When opening a new app on your phone for the first time, you will often be asked a series of questions; “XYZ app would like permission to access your photos” or similar. Depending on the app, you may be asked to give permission for accessing location, address book, messages, camera or even other apps.
But what happens if you click Cancel on one of these messages?
Some things won’t work
Consider the Snapchat social media messaging app. Once installed, it requests access to your camera. If you click Cancel the app cannot use the camera, so you won’t be able to share your own snaps.
The rest of the app should continue to work though – so you will be able to receive messages, and to view other users’ stories.
Some things won’t work at all
The Pokemon Go game is slightly different. When started for the first time you will be asked to share your location. Pokemon Go uses maps as part of the game, and the GPS built into your phone shows your position on those maps.
If you prevent access to your location, the game will not work at all.
Some apps need to know where you are to ensure they comply with local law. It is perfectly legal to view old news stories from the Second World War in the UK – but strict laws about nationalist imagery in Germany make those films illegal; the YouTube app checks your location to ensure that banned movies are blocked appropriately.
Don’t ignore these requests
When an app asks for permission to access a resource, you should carefully consider each message. These requests are intended to protect you from malicious apps that may steal sensitive information. Each time you must ask yourself, what is this app for and why does it need that permission?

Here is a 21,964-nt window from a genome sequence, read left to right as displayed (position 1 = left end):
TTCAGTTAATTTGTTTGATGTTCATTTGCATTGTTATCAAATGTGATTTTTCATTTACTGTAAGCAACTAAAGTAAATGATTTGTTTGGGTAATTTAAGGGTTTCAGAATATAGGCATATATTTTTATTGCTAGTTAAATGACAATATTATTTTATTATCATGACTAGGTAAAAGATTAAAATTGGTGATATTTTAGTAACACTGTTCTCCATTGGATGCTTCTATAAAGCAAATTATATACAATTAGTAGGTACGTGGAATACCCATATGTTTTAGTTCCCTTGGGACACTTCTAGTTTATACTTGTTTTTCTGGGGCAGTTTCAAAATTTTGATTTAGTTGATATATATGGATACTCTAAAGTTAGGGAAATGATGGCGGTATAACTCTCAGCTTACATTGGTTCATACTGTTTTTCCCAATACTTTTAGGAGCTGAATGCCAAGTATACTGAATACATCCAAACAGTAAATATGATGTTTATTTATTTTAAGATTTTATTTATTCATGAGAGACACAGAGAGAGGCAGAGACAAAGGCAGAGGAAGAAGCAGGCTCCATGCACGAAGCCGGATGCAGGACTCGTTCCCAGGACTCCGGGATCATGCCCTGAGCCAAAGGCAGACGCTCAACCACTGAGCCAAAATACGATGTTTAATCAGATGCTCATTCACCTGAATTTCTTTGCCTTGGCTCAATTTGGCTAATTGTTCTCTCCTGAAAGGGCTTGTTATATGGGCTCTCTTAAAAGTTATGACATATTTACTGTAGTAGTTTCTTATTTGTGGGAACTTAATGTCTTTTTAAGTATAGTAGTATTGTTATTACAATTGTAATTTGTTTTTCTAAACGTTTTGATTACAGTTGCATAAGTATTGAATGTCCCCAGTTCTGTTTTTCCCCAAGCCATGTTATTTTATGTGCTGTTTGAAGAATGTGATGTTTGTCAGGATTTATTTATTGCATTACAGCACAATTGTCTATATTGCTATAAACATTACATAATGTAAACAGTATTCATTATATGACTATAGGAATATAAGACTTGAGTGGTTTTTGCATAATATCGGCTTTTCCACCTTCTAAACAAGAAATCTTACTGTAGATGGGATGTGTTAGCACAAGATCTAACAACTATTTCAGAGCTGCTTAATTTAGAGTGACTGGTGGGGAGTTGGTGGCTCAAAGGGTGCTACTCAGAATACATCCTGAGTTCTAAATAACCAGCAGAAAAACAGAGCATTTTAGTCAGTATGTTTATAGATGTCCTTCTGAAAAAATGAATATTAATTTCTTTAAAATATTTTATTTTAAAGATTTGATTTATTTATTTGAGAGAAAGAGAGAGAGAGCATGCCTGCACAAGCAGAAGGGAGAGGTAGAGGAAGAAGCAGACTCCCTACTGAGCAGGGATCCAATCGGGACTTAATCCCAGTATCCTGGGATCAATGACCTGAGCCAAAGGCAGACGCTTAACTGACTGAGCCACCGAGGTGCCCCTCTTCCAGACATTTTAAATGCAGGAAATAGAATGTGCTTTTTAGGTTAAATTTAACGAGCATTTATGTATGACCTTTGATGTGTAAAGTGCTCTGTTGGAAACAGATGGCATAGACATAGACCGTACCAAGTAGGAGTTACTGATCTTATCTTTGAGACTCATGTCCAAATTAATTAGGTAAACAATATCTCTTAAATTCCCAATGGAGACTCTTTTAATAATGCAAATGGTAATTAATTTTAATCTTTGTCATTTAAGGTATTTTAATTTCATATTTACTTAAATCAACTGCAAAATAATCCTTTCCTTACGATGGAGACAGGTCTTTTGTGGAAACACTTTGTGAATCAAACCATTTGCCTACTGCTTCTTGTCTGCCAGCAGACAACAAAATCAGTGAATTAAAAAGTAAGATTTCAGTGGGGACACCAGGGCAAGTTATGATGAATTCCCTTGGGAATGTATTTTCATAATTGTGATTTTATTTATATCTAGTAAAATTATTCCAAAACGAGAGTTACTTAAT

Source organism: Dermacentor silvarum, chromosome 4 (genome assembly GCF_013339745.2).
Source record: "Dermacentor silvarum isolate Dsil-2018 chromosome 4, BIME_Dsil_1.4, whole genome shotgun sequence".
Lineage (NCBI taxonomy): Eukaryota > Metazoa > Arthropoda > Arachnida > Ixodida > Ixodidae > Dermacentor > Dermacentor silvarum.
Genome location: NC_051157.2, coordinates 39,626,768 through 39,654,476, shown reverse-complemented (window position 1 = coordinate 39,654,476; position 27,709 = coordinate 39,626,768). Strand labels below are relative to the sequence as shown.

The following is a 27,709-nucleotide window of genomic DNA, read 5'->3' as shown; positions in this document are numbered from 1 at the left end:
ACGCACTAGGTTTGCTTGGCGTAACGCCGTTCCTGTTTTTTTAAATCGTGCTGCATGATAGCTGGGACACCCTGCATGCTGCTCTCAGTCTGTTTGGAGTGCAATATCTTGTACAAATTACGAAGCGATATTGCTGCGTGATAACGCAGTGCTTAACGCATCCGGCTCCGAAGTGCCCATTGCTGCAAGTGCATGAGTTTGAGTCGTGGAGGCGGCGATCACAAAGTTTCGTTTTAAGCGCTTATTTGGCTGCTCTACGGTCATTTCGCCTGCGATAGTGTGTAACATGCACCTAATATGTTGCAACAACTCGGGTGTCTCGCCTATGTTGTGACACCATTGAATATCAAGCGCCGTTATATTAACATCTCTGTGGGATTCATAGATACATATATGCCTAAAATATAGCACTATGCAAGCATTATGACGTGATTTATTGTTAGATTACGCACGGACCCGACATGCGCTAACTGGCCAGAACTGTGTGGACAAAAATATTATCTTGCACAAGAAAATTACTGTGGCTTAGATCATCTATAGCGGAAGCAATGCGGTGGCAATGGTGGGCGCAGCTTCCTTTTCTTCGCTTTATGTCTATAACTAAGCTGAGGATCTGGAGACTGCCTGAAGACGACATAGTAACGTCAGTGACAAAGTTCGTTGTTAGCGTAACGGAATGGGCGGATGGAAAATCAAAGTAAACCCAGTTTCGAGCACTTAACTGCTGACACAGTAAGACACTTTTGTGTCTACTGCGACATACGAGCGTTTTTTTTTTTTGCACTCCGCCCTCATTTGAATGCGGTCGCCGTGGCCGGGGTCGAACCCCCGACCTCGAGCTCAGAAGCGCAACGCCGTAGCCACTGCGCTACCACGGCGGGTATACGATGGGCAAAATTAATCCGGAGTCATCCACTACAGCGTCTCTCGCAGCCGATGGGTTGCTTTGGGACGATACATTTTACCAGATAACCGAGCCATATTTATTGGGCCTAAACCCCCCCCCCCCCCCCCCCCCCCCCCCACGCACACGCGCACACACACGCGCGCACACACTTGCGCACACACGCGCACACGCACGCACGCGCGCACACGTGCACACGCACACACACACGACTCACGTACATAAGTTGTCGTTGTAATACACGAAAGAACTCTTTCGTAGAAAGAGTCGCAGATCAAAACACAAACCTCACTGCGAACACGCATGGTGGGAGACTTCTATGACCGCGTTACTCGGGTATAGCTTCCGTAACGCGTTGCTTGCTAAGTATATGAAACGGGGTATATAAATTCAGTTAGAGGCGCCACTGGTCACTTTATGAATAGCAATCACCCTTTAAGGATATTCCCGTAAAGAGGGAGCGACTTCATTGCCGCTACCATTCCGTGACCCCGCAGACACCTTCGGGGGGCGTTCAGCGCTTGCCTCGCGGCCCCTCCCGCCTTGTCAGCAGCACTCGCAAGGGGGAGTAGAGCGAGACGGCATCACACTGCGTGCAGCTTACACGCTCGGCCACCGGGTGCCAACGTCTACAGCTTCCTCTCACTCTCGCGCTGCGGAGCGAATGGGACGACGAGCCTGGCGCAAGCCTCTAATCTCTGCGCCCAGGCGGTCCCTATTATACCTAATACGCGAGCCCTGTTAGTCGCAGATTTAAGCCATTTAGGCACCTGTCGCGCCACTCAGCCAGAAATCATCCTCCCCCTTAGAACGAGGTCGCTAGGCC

If an app is designed to stream video, it will definitely need access to your camera. But does it really need you to share your health data too?
Pay attention to your address book
You should also be very careful about sharing your address book. Some apps abuse that privilege, sending spam-like messages to your friends and family. Others may reuse those contact details for building advertising profiles, or possibly even selling them on to third parties.
Apple has recently announced plans to ban apps that “abuse” your address book, but it may take some time before we see these changes come into force.
If in doubt, deny permission
Unless the app gives a very good reason for accessing your phone’s data or hardware you should deny the request. If you cannot find the information you need, you can always email the developer direct – their contact details will be listed in the app store.
And like any IT security question, if you are unsure, just say no. In this way you can avoid the kind of mistake that cybercriminals use to steal your data and compromise your privacy.
Finally, ensure that your smartphone has a robust, reliable anti-malware scanner installed. Panda Antivirus Protection for Android will help you identify apps that may be compromising your privacy, so you can delete them before further damage is done. Click here to learn more.